Lindig was born in Pößneck, Germany. Initially trained as an artist and modeler, he also studied sculpture with architect and designer Henry van de Velde in 1913-15 at the Weimar Kunstgewerbeschule (Arts and Crafts School), in the building that would soon become the first location of the Bauhaus. Shortly after the Bauhaus opened in 1919, Lindig enrolled in the program and, beginning in 1920, studied ceramics with sculptor Gerhard Marcks, his Formmeister (form master) and Master Potter Max Krehan, his Lehrmeister (craft master) at the school’s pottery annex in Dornburg on the Saale River, about fifteen miles from Weimar. At the time, he was one of four Bauhaus student potters who successfully completed their journeyman examinations (along with Theodor Bogler, Werner Burri and Marguerite Wildenhain).
In 1923, coincident with its first public exhibition of student work, there was a rift at the Bauhaus, in which some faculty and students were in sympathy with a shift in the school’s philosophy toward “Art and Technology: A New Unity,” while others opposed it (Marcks and Krehan in particular). In contrast, Lindig and Bogler, who sometimes collaborated, were willing and eager to learn about machine production. In 1924, they were put in charge of an experimental production workshop (housed in a remodeled stable down the hill from the Krehan Pottery) in which they developed slip-cast molds that could be used to mass-produce ceramic containers. Marcks was put in charge of both the "upper" and "lower" workshops.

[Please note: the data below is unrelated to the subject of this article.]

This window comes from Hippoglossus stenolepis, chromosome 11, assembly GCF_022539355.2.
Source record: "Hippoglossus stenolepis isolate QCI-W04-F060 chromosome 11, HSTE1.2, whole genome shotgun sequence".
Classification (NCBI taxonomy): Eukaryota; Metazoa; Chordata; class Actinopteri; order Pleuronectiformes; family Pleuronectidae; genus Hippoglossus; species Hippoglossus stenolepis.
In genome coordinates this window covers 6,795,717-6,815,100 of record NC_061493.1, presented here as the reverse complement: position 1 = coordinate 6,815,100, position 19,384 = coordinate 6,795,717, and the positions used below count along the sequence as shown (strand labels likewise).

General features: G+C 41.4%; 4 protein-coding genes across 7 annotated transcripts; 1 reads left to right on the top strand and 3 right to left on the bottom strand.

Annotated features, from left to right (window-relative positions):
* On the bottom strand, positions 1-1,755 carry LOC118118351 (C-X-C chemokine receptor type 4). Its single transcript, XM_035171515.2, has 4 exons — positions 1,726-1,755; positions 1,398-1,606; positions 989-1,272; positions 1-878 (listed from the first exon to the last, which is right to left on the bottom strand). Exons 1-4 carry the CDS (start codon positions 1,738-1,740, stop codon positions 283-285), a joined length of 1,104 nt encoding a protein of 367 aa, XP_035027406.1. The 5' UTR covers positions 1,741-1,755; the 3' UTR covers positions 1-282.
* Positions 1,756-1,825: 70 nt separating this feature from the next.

In 1925, the Bauhaus moved to Dessau, at which time its pottery workshop was discontinued. Remaining in Dornburg, Lindig continued as manager of the workshop, referred to as the Ceramics Department of the State Building School of Weimar, until 1930. That year, he leased the building for his own purposes, and continued to manage the workshop until 1947, at which time he joined the faculty at the Landeskunstschule (Regional Art School) in Hamburg, where his former master Gerhard Marcks had been teaching sculpture since the end of World War II.
- Karen McCready. Art Deco and Modernist Ceramics. London: Thames and Hudson, 1995 | ISBN 978-0-500-27825-3
- Jeannine Fiedler and Peter Feierabend, eds. Bauhaus. Cologne, Germany: Konemann, 1999 | ISBN 3-8290-2593-9
- Mel Byars. The Design Encyclopedia. New York: The Museum of Modern Art, (1994) 2004 | ISBN 0-87070-012-X
- Dean and Geraldine Schwarz, eds. Marguerite Wildenhain and the Bauhaus: An Eyewitness Anthology. Decorah, Iowa: South Bear Press, 2007 | ISBN 978-0-9761381-2-9
- Marguerite Wildenhain and the Bauhaus [includes extensive sections on Lindig, Marcks and Krehan, and the Dornburg pottery workshop]
- Otto Lindig's daughter Christiane Bernstiel's website [Christiane Bernstiel is continuing to create Otto Lindigs designs from casts and glazes handed down to her from her father. She also designs and creates her own work influenced by the Bauhaus philosophies]
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